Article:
[Map of European colonial expansion/settlement of territories that become the United States, 1800-1820. Image from from The National Atlas of the United States of America (1970) via PCL Map Collection of the University of Texas at Austin Library]Most accounts of colonialism, like Frantz Fanon‘s tend to focus on the European powers.  Mahmood Mamdani claims that America was a “pioneer in the history and technology of settler colonialism” but “has yet to pose the question of decolonization in the public sphere.”  In this lecture, “Settler Colonialism: Then and Now,” Mamdani argues that “if there’s an ‘American exceptionalism’ it is this: the world’s first settler colonial state continues to function as one…The American sensibility remains a settler sensibility in important ways.”  This lecture was delivered on December 6, 2012 at Princeton University for the 10th Annual Edward W. Said ’57 Memorial Lecture.

Mahmood Mamdani is an academic, author, and political commentator. He is the author of, among other books, Citizen and Subject: Contemporary Africa and the Legacy of Late Colonialism (1996), When Victims Become Killers: Colonialism, Nativism, and the Genocide in Rwanda (2002), Saviors and Survivors: Darfur, Politics, and the War on Terror (2010), and, most recently, Define and Rule: Native as Political Identity (2012). His works explore the intersection between politics and culture, the history of colonialism since 1452, the history of civil war and genocide in Africa, the Cold War and the War on Terror, and the history and theory of human rights.

Mamdani is presently the Herbert Lehman Professor of Government at Columbia University in New York, and also Professor and Director of the Makerere Institute of Social Research at Makerere University, in Kampala, Uganda, and. He grew up in Uganda and acquired his B.A from the University of Pittsburgh, before going on to attain his Masters degree from the Fletcher School of Law and Diplomacy in 1969 and his PhD from Harvard University in 1974.  This event was sponsored by the Edward W. Said ’57 Memorial Lecture Fund, the Princeton Committee on Palestine, the Department of English, and the Program in African Studies.

‘Colonized’ by Corporations?

“Colonized by Corporations,” a column by Chris Hedges (Truthdig, 5/14) brings together multiple themes and concepts from the course — colonialism, decolonization, exploitation, revolution, legitimacy, violence, ideology, racism and white supremacy, to name a few.  Hedges argues that theorists of colonial rule like Frantz Fanon offer the best insights into the functioning of our own system, which he calls a “corporate state”:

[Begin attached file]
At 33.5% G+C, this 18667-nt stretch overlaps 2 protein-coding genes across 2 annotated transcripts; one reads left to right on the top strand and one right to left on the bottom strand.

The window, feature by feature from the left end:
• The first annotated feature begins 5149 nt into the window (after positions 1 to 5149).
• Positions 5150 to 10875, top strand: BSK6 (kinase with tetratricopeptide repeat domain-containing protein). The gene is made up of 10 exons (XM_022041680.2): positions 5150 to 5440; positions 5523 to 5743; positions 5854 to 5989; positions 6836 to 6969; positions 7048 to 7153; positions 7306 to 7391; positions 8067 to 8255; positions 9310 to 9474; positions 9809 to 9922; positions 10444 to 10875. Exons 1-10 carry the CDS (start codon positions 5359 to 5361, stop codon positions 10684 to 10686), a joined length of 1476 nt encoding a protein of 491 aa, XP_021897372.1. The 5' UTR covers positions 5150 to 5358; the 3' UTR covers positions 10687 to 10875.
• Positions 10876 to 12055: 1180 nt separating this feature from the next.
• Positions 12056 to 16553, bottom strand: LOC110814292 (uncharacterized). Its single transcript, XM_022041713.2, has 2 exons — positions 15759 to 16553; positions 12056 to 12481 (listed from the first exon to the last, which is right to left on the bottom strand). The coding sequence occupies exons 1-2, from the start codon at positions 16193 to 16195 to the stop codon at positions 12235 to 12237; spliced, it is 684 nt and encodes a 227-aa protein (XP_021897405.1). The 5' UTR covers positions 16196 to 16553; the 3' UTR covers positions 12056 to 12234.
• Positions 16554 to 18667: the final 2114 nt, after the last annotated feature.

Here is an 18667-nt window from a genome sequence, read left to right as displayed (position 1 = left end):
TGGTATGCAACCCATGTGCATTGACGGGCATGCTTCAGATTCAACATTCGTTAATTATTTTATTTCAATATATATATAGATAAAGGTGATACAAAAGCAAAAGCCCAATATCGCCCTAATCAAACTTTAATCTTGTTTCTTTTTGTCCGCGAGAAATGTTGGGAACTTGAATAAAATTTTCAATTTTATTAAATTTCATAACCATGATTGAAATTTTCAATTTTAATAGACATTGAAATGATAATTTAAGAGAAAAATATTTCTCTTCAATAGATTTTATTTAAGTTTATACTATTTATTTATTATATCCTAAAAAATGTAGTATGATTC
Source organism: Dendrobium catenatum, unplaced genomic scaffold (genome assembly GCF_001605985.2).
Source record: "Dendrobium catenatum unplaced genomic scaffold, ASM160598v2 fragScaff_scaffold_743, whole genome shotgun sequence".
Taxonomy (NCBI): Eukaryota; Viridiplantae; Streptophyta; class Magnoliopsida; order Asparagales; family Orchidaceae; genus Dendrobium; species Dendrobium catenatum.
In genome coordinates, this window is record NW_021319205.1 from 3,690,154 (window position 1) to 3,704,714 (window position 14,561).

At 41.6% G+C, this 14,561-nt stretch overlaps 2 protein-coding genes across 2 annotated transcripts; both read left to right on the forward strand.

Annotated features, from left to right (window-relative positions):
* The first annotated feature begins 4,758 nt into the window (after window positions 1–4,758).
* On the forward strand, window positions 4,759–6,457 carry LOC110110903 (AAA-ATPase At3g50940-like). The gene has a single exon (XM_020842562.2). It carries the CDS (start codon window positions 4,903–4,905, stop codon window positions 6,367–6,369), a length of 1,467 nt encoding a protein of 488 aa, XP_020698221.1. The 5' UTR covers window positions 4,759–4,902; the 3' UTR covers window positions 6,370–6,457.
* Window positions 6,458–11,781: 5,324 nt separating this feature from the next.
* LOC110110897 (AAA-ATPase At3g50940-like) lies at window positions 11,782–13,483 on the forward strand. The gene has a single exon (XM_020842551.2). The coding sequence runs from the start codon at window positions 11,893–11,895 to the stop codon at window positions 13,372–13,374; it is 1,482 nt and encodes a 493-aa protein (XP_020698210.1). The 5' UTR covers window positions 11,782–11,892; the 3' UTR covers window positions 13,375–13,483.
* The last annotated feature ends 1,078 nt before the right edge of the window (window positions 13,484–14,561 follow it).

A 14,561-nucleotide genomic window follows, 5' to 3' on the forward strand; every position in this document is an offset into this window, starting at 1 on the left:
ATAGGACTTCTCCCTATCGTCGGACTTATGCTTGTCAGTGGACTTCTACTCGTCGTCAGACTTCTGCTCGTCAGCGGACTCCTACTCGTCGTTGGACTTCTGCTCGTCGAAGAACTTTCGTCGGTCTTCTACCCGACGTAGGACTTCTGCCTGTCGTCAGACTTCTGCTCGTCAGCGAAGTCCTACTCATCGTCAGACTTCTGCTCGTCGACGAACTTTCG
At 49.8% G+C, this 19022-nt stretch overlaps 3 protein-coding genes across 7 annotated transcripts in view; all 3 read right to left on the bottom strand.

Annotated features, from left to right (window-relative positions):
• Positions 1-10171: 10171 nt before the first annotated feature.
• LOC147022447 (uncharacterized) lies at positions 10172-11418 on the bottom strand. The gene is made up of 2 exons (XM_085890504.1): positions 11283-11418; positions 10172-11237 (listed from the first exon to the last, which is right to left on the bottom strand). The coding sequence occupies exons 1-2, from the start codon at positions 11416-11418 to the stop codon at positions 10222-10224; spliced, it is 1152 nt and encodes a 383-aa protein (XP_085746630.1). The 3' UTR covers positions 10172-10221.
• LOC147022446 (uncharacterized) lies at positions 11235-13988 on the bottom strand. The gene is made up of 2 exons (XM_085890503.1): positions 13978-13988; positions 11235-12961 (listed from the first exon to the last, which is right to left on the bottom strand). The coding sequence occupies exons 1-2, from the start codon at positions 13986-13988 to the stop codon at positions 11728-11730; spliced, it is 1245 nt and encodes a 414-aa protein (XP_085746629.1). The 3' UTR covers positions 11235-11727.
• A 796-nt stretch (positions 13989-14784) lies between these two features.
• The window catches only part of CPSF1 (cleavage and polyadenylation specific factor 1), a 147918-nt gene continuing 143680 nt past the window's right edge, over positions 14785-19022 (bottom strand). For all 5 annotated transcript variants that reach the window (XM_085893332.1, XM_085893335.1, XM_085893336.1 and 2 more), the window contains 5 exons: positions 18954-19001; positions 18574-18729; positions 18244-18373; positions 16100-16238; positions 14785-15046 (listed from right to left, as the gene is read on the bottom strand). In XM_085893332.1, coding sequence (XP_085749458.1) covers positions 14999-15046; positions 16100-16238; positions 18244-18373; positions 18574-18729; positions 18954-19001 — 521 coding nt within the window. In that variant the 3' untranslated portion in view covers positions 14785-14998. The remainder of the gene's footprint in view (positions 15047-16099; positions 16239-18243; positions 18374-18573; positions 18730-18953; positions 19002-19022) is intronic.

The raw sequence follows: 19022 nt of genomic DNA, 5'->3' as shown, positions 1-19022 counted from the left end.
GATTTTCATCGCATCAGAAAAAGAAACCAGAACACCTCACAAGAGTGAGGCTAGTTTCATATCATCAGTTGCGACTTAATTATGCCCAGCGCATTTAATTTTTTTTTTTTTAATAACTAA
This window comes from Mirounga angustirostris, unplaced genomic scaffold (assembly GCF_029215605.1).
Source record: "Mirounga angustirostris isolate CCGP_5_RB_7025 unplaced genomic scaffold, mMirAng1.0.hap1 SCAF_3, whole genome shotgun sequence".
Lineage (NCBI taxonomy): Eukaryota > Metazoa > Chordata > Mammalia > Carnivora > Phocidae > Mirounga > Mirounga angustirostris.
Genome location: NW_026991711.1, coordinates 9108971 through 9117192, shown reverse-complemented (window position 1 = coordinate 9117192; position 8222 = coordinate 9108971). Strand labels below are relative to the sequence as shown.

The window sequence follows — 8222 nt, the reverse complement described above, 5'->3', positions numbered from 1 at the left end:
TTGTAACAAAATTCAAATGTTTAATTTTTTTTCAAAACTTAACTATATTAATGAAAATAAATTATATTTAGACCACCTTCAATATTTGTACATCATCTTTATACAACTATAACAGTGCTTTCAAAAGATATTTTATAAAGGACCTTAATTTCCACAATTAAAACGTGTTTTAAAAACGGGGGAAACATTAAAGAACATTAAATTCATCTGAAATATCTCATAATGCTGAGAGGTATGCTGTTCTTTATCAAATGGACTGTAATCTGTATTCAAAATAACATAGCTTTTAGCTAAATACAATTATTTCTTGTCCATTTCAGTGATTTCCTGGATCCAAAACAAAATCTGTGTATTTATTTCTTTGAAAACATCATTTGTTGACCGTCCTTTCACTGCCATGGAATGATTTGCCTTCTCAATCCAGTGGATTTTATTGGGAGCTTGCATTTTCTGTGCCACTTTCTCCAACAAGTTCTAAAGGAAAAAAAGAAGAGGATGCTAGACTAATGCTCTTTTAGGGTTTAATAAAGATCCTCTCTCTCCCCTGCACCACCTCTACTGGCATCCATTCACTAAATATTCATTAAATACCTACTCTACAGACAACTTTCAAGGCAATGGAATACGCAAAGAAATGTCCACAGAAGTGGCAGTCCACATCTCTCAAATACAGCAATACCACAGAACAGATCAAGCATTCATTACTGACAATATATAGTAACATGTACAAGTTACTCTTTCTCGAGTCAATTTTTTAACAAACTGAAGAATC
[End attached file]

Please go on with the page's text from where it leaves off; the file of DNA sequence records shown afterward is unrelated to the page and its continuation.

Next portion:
“We have been, like nations on the periphery of empire, colonized. We are controlled by tiny corporate entities that have no loyalty to the nation and indeed in the language of traditional patriotism are traitors. They strip us of our resources, keep us politically passive and enrich themselves at our expense. The mechanisms of control are familiar to those whom the Martinique-born French psychiatrist and writer Frantz Fanon called “the wretched of the earth,” including African-Americans. The colonized are denied job security. Incomes are reduced to subsistence level. The poor are plunged into desperation. Mass movements, such as labor unions, are dismantled. The school system is degraded so only the elites have access to a superior education. Laws are written to legalize corporate plunder and abuse, as well as criminalize dissent.”

In order to challenge the “corporate state,” Hedges argues we must first recognize ourselves as “colonized subjects.” But, as Fanon observed in “Black Skin, White Masks,” the psychological mechanism of cognitive dissonance often inhibits such recognition:

“Sometimes people hold a core belief that is very strong. When they are presented with evidence that works against that belief, the new evidence cannot be accepted. It would create a feeling that is extremely uncomfortable, called cognitive dissonance. And because it is so important to protect the core belief, they will rationalize, ignore and even deny anything that doesn’t fit in with the core belief.”

On the question of the “revolutionary potential” of different social classes and class “fractions,” Hedges concurs with Marx, that the marginalized poor (lumpenproletariat), as a group, present little threat to the ruling elite.

“The real danger to the elite comes from déclassé intellectuals, those educated middle-class men and women who are barred by a calcified system from advancement. Artists without studios or theaters, teachers without classrooms, lawyers without clients, doctors without patients and journalists without newspapers descend economically. They become, as they mingle with the underclass, a bridge between the worlds of the elite and the oppressed. And they are the dynamite that triggers revolt.”